To put an end to this amateurism that sticks to our skin


From the “gesture” of Mohsine Moutouali, who is not at his first skid, to the totally incomprehensible outbursts of part of the public in Fez, two examples which illustrate the return to the most obscure amateurism which threatens Moroccan football .

Even if he turned professional for a few years, and even if considerable efforts have been made to rationalize it, Moroccan football remains amateur. This happens every week, if not every day.

Look at the Casablanca derby, which was played behind closed doors in the middle of the week, and which was absolutely amateurish. Let’s put aside the weak technical level, in any case unworthy of a top of the championship. Let’s look at the extras and the details that make the difference.

This match was the first for Wydad since its magnificent African title. It had to look like a party, with guard of honour, fair play, fervor in the stands, etc. We didn’t see any of that, quite the opposite.

Without an audience and with poor quality football, the match settled on two consecutive penalties with two gifts from the defense of the Reds. Stupid penalties, therefore, but indisputable. Still, all the post-match debate focused on Jiyed’s refereeing. Okay, he whistled a non-existent offside at the start of the match but, for the rest, he had absolutely no influence on the fate of the match.

And then, when are we going to understand and above all accept that refereeing errors (when they already exist!) are part of the game?

In truth, it was not Jiyed who caused the African champions to lose but their offensive indigence and their defensive shortcomings. Maybe they haven’t come down to earth since their win over Al-Ahly. Physically, and probably mentally, they weren’t there, like the “heroes” of the C1, Jabrane or Moutaraji.

In absolute terms, losing a match is not infamous, especially since the Reds remain in the lead with only 4 matches to go before the end of the championship. Amateurism, here, consists in blinding oneself, not questioning oneself, not showing fair play by accepting defeat. Amateurism consists above all in crying foul and in wondering, wrongly and through: “Who wants Wydad?”. We can very well answer the question: nobody wants Wydad, on the contrary. We love the Wydad. But Wydad must concentrate on the field, on the game. As they just did last night, by dominating Soualem (3-0).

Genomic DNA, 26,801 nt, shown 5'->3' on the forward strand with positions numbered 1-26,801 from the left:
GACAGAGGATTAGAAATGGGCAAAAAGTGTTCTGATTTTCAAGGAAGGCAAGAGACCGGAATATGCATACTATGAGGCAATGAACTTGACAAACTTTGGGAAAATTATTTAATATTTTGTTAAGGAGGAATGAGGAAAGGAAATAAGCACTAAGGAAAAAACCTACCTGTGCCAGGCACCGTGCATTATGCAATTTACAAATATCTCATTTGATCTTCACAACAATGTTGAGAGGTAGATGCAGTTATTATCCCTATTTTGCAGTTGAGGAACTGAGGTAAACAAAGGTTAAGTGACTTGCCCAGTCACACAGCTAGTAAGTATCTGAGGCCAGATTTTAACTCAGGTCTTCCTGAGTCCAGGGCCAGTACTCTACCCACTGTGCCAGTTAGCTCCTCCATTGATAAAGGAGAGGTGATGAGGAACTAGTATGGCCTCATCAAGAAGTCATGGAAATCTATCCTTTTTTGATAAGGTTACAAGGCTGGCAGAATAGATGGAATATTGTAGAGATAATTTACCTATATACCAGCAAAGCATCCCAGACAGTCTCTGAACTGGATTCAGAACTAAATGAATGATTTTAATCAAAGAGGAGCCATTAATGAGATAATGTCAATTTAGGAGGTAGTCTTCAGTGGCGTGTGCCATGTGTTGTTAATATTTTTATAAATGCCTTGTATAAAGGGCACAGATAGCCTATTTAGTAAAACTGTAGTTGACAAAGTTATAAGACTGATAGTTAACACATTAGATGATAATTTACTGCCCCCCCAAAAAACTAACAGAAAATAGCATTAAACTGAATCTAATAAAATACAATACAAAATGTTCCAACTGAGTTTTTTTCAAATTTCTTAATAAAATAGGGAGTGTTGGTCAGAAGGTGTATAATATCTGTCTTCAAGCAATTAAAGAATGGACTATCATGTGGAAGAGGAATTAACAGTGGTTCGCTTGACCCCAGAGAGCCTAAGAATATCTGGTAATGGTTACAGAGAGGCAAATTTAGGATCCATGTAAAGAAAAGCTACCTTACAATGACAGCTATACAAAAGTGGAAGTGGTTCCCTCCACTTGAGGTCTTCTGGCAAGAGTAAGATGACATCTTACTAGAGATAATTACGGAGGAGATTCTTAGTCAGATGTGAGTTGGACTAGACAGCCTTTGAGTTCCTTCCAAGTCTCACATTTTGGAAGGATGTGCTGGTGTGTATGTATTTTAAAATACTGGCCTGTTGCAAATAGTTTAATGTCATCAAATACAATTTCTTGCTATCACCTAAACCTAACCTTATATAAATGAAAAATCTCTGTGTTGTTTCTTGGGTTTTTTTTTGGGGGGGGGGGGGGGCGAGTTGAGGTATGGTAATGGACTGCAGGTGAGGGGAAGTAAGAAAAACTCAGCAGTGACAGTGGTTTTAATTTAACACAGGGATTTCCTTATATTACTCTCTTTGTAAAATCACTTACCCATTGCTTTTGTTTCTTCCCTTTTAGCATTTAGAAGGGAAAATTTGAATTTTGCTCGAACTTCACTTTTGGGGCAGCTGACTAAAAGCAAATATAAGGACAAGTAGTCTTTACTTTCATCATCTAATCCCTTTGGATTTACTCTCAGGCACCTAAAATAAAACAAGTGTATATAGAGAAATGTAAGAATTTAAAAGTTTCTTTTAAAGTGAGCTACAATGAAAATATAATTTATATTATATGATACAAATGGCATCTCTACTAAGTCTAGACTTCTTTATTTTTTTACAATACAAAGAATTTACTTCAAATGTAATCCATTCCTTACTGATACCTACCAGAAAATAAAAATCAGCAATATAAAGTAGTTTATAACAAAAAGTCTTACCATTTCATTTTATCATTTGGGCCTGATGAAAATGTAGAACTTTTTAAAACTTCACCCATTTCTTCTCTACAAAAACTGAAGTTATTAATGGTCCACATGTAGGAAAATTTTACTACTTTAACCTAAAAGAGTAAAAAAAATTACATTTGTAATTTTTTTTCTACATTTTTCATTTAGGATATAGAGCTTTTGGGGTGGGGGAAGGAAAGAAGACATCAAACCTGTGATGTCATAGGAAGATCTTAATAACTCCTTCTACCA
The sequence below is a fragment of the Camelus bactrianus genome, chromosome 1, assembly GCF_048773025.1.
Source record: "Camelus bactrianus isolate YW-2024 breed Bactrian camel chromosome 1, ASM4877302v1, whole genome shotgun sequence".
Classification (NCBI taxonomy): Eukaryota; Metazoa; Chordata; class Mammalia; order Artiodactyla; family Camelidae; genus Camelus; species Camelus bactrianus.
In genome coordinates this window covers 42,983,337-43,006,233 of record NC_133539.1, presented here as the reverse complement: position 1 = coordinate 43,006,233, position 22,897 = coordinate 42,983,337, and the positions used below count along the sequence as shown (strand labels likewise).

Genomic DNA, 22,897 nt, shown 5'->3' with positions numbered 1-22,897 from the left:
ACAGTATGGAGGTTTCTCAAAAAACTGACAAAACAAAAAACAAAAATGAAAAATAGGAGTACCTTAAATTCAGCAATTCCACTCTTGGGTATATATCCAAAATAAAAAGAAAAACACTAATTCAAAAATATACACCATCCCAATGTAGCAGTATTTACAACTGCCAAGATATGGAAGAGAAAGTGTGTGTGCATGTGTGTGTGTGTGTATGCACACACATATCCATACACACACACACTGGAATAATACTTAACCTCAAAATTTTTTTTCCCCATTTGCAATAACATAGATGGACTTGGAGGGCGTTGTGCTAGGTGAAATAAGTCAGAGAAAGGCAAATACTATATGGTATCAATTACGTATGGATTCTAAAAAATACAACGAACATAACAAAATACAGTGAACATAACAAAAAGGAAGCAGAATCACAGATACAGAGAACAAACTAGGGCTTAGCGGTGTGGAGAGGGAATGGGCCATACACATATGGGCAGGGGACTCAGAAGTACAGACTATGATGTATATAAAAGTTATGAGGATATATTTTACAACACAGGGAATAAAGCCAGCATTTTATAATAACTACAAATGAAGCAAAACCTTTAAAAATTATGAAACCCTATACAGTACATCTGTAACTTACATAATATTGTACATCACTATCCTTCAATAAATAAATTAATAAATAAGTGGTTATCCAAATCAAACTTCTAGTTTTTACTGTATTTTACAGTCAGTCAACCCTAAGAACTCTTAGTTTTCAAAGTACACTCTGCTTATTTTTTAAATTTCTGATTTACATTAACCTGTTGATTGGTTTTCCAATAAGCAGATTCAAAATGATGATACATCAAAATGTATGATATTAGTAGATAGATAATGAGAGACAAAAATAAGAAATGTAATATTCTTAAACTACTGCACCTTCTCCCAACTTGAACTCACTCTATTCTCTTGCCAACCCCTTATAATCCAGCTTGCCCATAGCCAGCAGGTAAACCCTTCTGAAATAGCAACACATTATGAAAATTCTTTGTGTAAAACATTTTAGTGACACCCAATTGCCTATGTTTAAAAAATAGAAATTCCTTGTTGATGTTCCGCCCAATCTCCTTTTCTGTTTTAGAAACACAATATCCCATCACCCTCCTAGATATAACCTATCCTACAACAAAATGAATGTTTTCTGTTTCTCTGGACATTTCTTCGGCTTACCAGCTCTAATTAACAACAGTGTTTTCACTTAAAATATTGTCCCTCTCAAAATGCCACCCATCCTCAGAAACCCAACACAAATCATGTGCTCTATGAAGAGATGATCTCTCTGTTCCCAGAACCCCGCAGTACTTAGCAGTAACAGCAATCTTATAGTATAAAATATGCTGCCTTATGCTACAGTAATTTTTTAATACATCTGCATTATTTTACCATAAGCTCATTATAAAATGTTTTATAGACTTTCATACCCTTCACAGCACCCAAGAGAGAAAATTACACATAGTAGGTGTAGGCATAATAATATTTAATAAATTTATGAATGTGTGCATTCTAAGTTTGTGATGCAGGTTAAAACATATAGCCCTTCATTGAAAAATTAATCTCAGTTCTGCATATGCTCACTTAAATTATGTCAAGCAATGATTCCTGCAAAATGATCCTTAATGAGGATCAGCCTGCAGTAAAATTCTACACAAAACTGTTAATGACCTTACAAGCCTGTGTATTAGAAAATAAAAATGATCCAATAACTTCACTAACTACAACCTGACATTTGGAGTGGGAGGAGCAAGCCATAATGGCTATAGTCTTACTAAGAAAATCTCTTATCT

Back to the derby because the worst is yet to come. At the end of the match and when he converted his second penalty, Moutouali, the captain, as he is called, went there with his now traditional arm of honor. Magnificent player with talent and a big prize list like that, Father Moutouali (36 years old on the clock) is a repeat offender since he has already “cracked down” with his fatal gesture in other matches, already against Wydad, and very recently against Berkane.

The real scandal of the derby is Moutouali’s arm of honour. And Jiyed is to be commended for pinning and excluding him. Imagine the human and security catastrophe that this could have caused if the derby had taken place in front of full stands.

This is amateurism. This vulgar and filthy gesture, which can set fire to the stadium and in the streets of the city, even of the kingdom. Amateurism is attacking the referee for imaginary reasons and ignoring the captain’s unworthy behavior. And the culprit didn’t even bother to apologize…

Also in the middle of the week, and this time in Fez, the MAS–OCS match (1-1) ended in real confusion. Smoke bombs, overflows and attempts to invade the field, arrests… Why this hysteria and this “anger”? For nothing, for no reason. The match took place in a good spirit, with no errors or questionable decisions from the referees, we even got a splendid goal (Ajeray, a really good player to whom his coaches rarely offered continuity in the game).

So why? Why this umpteenth skid of Moutouali and especially the absence of mea culpa behind? Why this blindness of Wydad as to the causes of the defeat and this acute paranoia towards the referees and the federation? Why these new completely “free” overflows in Fez?

Come on, the last for the road: last night, during the clash Mohammedia-Raja (0-0, a lot of stakes and no game), we were treated to a tragicomic scene. At the end of the match, Arjoune takes a red, the red becomes yellow after the intervention of the VAR… And Arjoune continues to protest! He is then very close to (again) taking a red, this time for protest. Big anything.

So why all this? You know the answer: because amateurism or its sequels, which remain so much among many players, and not the least, and among certain components of the stadium public…

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